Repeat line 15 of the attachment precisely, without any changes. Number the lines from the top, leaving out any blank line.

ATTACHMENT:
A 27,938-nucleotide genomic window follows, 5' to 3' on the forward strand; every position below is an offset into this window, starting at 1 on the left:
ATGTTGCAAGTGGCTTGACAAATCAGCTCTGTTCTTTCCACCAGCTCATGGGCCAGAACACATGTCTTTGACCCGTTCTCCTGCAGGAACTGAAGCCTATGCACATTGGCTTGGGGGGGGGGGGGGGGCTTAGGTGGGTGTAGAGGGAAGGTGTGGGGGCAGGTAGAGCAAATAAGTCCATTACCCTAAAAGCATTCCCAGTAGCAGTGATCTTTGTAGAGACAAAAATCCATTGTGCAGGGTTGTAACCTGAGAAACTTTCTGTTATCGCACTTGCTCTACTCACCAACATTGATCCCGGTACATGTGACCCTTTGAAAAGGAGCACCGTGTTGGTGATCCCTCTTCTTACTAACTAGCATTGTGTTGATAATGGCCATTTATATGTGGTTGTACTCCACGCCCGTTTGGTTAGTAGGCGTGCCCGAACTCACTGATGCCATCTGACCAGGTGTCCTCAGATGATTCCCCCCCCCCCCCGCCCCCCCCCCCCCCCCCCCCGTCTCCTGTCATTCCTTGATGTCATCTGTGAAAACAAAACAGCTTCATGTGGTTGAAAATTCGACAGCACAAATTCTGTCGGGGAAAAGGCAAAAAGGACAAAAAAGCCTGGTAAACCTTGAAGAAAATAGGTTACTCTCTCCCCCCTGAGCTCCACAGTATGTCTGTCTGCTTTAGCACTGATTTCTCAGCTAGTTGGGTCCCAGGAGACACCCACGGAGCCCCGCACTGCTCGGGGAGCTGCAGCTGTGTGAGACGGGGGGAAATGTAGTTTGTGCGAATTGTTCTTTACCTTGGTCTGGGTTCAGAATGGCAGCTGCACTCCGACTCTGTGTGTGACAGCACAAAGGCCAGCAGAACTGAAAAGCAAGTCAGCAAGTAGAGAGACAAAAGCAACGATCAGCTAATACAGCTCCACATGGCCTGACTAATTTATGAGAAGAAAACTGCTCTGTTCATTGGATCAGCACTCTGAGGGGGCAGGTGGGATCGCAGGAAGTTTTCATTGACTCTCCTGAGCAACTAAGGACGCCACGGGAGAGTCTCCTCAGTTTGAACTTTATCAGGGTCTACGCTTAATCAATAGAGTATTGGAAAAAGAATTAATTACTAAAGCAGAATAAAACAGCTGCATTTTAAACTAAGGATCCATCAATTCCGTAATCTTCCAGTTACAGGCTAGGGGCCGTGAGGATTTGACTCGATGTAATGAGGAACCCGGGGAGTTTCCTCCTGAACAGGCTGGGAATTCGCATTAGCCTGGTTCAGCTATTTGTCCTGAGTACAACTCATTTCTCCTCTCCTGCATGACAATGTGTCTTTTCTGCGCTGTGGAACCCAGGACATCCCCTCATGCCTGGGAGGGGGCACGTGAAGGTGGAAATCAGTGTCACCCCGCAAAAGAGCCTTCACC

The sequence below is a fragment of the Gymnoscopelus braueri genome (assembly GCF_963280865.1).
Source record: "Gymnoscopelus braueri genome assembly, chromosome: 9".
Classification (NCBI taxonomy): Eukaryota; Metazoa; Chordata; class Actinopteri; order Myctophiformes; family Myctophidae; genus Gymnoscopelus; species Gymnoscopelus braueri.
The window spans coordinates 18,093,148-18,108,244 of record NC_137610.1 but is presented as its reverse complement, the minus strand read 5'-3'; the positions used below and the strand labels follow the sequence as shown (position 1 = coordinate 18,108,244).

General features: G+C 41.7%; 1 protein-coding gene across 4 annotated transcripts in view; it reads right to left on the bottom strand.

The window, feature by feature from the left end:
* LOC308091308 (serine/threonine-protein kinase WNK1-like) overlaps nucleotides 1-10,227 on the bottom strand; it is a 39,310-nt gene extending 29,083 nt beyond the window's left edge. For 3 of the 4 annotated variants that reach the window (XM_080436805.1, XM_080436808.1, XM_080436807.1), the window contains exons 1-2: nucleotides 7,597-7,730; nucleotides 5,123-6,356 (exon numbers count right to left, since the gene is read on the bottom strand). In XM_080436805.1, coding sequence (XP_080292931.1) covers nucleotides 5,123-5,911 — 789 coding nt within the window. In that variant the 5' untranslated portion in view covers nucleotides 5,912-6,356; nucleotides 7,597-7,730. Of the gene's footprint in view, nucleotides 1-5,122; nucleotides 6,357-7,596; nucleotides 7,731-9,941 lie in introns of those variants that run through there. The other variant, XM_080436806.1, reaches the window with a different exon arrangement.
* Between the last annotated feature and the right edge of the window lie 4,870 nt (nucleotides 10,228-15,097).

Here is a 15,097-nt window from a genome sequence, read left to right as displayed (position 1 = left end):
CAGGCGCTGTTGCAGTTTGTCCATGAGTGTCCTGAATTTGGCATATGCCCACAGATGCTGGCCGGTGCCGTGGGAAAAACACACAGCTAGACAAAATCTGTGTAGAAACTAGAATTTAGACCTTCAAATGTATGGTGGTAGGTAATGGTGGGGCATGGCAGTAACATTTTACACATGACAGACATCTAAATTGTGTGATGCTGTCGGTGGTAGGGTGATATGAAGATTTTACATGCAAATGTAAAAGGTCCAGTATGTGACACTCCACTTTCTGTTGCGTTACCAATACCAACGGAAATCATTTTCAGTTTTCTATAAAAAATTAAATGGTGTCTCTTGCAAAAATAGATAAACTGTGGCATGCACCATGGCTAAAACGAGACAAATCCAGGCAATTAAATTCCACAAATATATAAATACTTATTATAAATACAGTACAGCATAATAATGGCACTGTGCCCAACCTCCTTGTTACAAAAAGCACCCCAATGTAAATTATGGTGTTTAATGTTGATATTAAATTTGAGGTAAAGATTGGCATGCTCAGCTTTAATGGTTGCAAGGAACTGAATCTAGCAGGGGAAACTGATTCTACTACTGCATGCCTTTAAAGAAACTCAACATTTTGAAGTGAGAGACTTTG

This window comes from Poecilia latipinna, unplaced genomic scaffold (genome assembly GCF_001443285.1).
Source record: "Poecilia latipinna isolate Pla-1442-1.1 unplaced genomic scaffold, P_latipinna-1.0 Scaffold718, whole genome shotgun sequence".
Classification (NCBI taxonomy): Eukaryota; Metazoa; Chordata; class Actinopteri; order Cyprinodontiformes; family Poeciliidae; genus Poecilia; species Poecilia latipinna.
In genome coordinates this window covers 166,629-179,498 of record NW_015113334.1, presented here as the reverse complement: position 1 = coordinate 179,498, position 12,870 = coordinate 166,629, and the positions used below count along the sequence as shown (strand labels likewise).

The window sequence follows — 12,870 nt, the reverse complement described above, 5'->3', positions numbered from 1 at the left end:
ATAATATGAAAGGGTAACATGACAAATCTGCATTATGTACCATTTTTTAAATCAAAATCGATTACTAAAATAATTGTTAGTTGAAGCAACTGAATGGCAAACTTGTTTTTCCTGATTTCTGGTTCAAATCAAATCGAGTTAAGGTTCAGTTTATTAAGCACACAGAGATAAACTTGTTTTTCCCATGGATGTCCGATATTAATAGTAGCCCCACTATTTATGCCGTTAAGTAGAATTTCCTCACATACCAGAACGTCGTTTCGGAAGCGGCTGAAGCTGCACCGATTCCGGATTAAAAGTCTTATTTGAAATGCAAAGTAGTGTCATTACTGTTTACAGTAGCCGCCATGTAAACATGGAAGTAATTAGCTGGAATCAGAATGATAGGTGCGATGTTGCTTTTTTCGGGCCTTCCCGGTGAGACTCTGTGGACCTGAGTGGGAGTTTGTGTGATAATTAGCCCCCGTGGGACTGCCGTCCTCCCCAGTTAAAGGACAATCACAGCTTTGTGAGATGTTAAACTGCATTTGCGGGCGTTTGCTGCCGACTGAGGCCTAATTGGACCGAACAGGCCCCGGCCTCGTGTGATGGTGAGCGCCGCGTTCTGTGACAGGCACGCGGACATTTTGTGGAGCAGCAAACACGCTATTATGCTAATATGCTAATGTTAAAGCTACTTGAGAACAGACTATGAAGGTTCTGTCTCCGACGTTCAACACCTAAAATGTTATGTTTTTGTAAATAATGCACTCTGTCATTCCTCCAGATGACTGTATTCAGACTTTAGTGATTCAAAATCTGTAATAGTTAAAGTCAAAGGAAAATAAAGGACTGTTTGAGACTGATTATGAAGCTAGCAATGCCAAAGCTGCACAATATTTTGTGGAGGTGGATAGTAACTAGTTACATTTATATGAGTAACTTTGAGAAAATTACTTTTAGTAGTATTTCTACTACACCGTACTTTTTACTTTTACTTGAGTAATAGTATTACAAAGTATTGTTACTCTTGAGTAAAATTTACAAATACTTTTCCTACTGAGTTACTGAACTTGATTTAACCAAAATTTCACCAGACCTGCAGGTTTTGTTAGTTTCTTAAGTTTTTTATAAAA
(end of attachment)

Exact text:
Classification (NCBI taxonomy): Eukaryota; Metazoa; Chordata; class Actinopteri; order Cyprinodontiformes; family Poeciliidae; genus Poecilia; species Poecilia latipinna.